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Digital Divide Programs

Publius actively encourages citizens to use the Web as an interactive conduit to government, and works with local governments to find creative ways to get public information systems online, in an ongoing effort to find ways to bridge the growing "Digital Divide."

Ten years from now access to technical knowledge will be a civil right. Participation in our democracy will be facilitated through interactive information systems. Cities like Detroit and rural areas in Michigan could either become the examples of how to tackle these issues head-on and develop solutions that work, or the epicenter of another profound division down all too familiar social, economic, and racial lines.
The following initiatives fall under The Publius Digital Bridge Program, each in varied stages of development. Some have been completed some are colloaboative efforts. All of these programs are based in our home community of Detroit:

The Publius Digital Bridge Program Summaries

Publius' Digital Bridge program acknowledges that the reality of the digital divide is that the Web is currently not relevant to everyone. In certain economically depressed urban and rural areas a lack of discretionary income removes the conveniences of commerce on the Web. The result, in these areas, is an information resource that has more encyclopedic value than local information. The story of the evolution of the Web is one of the proliferation of localized and even personal information creating fertile ground for commercial development. Where that localization has stopped or slowed due to access or income issues is the real rift of the digital divide.

The Publius Digital Bridge program constitutes a coordinated effort of several initiatives and opportunities for people in those areas who want to participate, but are denied access. It does not present the Web as a solution to the world's problems, and does not directly target those who do not feel the Web is important to them (they may be right).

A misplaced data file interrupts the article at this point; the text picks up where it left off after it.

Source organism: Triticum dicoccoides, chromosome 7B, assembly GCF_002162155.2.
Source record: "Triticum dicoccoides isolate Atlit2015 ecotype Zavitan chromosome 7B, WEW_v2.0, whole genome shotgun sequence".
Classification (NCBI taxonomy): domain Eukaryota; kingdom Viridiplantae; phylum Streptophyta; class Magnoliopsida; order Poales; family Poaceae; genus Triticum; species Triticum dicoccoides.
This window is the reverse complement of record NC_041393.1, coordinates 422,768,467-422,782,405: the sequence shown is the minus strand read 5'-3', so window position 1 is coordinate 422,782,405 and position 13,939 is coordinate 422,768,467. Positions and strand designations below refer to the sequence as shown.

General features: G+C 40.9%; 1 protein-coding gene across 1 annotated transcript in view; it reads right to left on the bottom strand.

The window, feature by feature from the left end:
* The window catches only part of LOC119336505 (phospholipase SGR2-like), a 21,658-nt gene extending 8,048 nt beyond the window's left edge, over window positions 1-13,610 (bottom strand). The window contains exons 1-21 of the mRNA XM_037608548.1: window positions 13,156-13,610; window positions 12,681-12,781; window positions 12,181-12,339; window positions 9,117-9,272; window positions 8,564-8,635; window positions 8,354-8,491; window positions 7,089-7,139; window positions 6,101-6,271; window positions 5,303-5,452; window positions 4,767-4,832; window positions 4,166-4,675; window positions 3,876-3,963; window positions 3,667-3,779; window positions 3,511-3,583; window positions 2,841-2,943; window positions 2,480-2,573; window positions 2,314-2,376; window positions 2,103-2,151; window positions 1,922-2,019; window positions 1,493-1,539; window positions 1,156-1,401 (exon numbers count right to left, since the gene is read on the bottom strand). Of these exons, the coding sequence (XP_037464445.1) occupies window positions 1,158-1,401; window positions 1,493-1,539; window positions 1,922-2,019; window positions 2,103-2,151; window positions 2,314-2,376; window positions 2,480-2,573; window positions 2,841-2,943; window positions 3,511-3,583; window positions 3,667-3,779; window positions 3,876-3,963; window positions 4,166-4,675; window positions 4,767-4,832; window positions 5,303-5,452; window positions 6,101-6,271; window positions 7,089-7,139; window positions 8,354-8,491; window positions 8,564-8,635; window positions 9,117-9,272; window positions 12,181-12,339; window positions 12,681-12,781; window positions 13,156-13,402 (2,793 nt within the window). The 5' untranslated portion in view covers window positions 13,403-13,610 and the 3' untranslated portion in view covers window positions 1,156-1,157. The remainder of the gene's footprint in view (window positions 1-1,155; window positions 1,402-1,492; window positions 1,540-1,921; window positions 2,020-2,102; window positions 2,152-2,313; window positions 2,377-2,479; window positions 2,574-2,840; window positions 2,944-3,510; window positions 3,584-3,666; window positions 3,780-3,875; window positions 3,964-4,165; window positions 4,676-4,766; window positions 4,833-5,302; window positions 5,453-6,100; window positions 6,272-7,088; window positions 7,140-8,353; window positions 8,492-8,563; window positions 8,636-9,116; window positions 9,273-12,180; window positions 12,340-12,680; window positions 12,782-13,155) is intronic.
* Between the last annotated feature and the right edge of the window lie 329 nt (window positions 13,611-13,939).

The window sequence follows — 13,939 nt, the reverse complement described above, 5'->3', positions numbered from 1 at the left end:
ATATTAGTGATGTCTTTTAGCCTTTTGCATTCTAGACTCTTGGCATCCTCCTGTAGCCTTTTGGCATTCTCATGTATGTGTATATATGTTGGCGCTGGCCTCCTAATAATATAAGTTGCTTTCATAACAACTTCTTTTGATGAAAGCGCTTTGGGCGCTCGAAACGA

Our Primary bridge program in 2002 is the Detroit Youth Technology Outreach (DYTO).

DYTO is an experimental “startup of high school students” based in southwest Detroit dedicated to promoting the use of technology in inner-city communities ( The program is run as a civic engagement initiative through, and Michigan State’s Kids Learning in Computer Klubhouses (KLICK) program A sample of thier work can be found at

Other and Past programs

Publius4Schools/The 1800 Project
Encourages pre-voters to use the Internet to research elections and to become involved and understand their upcoming responsibilities as citizens

Phone Access Portal (411-4ACCESS)
Enables users to quickly locate the nearest publicly accessible Internet terminal, computer training center, and other information technology resources over the phone

The Youth Tech Corps
An apprenticeship/entrepreneurship program where work-study students are allowed to participate in the implementation of major IT projects, culminating in access to resources to provide

Community Service Providers
Community Access web hosting facilities

The PC Recovery System
The PC Recovery system is a process that trains students (age 11 up) who have no experience to restore discarded computers to full functionality in 2 hours. The course can be integrated with a certified Pre-A+ Curriculum.

If you would like additional information on any of the programs listed above contact us here.

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